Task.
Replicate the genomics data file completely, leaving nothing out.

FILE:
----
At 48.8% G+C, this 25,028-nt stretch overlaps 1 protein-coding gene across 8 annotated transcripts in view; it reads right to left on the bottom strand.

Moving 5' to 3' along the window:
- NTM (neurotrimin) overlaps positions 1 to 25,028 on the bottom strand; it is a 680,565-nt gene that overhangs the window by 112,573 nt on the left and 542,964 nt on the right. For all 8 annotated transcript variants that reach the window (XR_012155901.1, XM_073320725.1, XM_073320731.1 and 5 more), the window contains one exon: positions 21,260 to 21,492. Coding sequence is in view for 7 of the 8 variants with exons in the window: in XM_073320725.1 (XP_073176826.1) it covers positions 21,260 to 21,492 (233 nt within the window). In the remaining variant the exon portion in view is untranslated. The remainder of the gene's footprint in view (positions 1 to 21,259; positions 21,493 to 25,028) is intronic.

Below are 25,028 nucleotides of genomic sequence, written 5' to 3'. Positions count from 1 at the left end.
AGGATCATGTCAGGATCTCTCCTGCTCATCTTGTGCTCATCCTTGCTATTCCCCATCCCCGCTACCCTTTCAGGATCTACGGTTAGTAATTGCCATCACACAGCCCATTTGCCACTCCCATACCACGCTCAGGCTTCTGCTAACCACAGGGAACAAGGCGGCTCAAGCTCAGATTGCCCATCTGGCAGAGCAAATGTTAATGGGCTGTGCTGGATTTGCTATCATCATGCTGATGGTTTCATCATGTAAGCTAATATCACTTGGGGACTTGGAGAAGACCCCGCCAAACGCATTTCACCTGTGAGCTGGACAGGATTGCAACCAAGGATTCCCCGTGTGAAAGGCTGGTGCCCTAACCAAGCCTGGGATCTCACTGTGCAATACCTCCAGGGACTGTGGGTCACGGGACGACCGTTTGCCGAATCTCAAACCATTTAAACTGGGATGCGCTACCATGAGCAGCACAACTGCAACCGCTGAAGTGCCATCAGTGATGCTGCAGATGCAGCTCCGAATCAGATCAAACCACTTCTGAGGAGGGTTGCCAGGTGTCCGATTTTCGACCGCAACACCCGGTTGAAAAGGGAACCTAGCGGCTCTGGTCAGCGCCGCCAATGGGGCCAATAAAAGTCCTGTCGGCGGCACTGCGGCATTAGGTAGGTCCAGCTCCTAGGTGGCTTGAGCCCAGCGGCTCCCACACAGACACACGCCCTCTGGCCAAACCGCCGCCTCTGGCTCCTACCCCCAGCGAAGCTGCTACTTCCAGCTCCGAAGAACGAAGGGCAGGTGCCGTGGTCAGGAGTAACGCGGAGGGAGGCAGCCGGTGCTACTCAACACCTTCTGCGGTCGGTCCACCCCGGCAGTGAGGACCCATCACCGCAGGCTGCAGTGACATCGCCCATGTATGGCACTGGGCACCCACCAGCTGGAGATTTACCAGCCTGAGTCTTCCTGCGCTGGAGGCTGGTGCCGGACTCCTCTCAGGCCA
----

At 48.8% G+C, this 25,028-nt stretch overlaps 1 protein-coding gene across 8 annotated transcripts in view; it reads right to left on the bottom strand.

Moving 5' to 3' along the window:
- NTM (neurotrimin) overlaps positions 1 to 25,028 on the bottom strand; it is a 680,565-nt gene that overhangs the window by 112,573 nt on the left and 542,964 nt on the right. For all 8 annotated transcript variants that reach the window (XR_012155901.1, XM_073320725.1, XM_073320731.1 and 5 more), the window contains one exon: positions 21,260 to 21,492. Coding sequence is in view for 7 of the 8 variants with exons in the window: in XM_073320725.1 (XP_073176826.1) it covers positions 21,260 to 21,492 (233 nt within the window). In the remaining variant the exon portion in view is untranslated. The remainder of the gene's footprint in view (positions 1 to 21,259; positions 21,493 to 25,028) is intronic.

Below are 25,028 nucleotides of genomic sequence, written 5' to 3'. Positions count from 1 at the left end.
AGGATCATGTCAGGATCTCTCCTGCTCATCTTGTGCTCATCCTTGCTATTCCCCATCCCCGCTACCCTTTCAGGATCTACGGTTAGTAATTGCCATCACACAGCCCATTTGCCACTCCCATACCACGCTCAGGCTTCTGCTAACCACAGGGAACAAGGCGGCTCAAGCTCAGATTGCCCATCTGGCAGAGCAAATGTTAATGGGCTGTGCTGGATTTGCTATCATCATGCTGATGGTTTCATCATGTAAGCTAATATCACTTGGGGACTTGGAGAAGACCCCGCCAAACGCATTTCACCTGTGAGCTGGACAGGATTGCAACCAAGGATTCCCCGTGTGAAAGGCTGGTGCCCTAACCAAGCCTGGGATCTCACTGTGCAATACCTCCAGGGACTGTGGGTCACGGGACGACCGTTTGCCGAATCTCAAACCATTTAAACTGGGATGCGCTACCATGAGCAGCACAACTGCAACCGCTGAAGTGCCATCAGTGATGCTGCAGATGCAGCTCCGAATCAGATCAAACCACTTCTGAGGAGGGTTGCCAGGTGTCCGATTTTCGACCGCAACACCCGGTTGAAAAGGGAACCTAGCGGCTCTGGTCAGCGCCGCCAATGGGGCCAATAAAAGTCCTGTCGGCGGCACTGCGGCATTAGGTAGGTCCAGCTCCTAGGTGGCTTGAGCCCAGCGGCTCCCACACAGACACACGCCCTCTGGCCAAACCGCCGCCTCTGGCTCCTACCCCCAGCGAAGCTGCTACTTCCAGCTCCGAAGAACGAAGGGCAGGTGCCGTGGTCAGGAGTAACGCGGAGGGAGGCAGCCGGTGCTACTCAACACCTTCTGCGGTCGGTCCACCCCGGCAGTGAGGACCCATCACCGCAGGCTGCAGTGACATCGCCCATGTATGGCACTGGGCACCCACCAGCTGGAGATTTACCAGCCTGAGTCTTCCTGCGCTGGAGGCTGGTGCCGGACTCCTCTCAGGCCA